Fogelman has fashioned in Danny a character so affable that you have to like him, no matter what. Danny arrives home one afternoon, walking in on Sophie (Katarina Cas), who's been in their bed with her young lover. Rather than flying into a rage, Danny calls for the man to come out from wherever he's hiding. “It's okay,” he says, “I'm not mad.” Fogelman has a certain comic flair: because Sophie has told him she occupies her days with “busy work,” Danny gives her boyfriend the nickname “Busywork.”

Danny knocks on a door in suburban New Jersey, in search of the son he never knew. There he encounters a chatty blond child named Hope (Giselle Eisenberg) and her expectant mother, Samantha (Jennifer Garner, who has over the years perfected the weepy-pregnant-lady thing). Samantha and Hope welcome the grizzled celebrity apparition, but not so Danny's son, Tom (Bobby Cannavale), who is enraged. What a big boy he is, too. The disparity between father and son's stature make you wonder how he sprang forth from the slight, 5'7'' Pacino. Tom's late mom must've been an Amazon.

Tom orders Danny to leave and never darken his door again. He looks for all the world as if he's going to pummel him. But Danny is not so easily dissuaded from making amends with his son who, it turns out, was the product of a one-night stand. Having learned that little Hope suffers from ADHD, Danny pulls strings to wangle an interview at a special school and arranges to pay the tuition. Slowly, Tom warms to his prodigal dad, and shares with him a grave secret he's been keeping from his wife. I won't spoil it, except to say that Fogelman really ladles on the melodrama. To quote Thelma Ritter's Birdie from ALL ABOUT EVE, “Everything but the bloodhounds snappin' at her rear end.”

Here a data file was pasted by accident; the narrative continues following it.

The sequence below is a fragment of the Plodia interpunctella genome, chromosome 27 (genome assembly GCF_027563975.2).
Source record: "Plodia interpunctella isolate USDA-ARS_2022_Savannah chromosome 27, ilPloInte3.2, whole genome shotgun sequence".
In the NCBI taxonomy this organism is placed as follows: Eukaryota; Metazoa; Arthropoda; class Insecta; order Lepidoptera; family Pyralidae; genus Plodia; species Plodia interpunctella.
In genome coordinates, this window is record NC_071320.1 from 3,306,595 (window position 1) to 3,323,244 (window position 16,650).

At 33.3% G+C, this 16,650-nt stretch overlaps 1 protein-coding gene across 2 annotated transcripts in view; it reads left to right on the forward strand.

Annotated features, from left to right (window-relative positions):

Lennon's letter also inspires Danny to get back to writing songs, and his efforts, composed at a Steinway he has delivered to the hotel, sound pretty bad (something about the falling of autumn leaves), but are meant to sound newly sincere.

As an old-guy road-trip redemption movie, this isn't half bad, but as a movie about an artist inspired by John Lennon, it's wildly inapposite, something you're reminded of every time a Lennon song plays between scenes. Lennon himself disliked sentimental songwriting. He once called Paul McCartney's neo-vaudeville songs “granny shit,” and about Paul's “When I'm 64,” averred, “I would never dream of writing a song like that.” The use of Lennon's songs – everything from “Imagine” to “Instant Karma” - to decorate a sticky movie seems off point. Lennon, I think, would have a good laugh about it.

Wouldn't, by the way, the story of the Lennon letter have been more interesting if it tracked, for instance, a British musician who never quite made it and is now driving a taxi or working at a factory? Making the story about a man who achieved the heights of pop superstardom also seems a little tone-deaf. What does long-ago Lennon have to teach this Danny?

Nevertheless, the film is sweet and occasionally very amusing. It's fascinating to see Pacino humanize this character, who in less eminent hands could have been a cartoon, and the acting duets between Pacino and Bening, Cannavale, and especially Plummer, are entertaining. 2 3/4 out of 4 stars.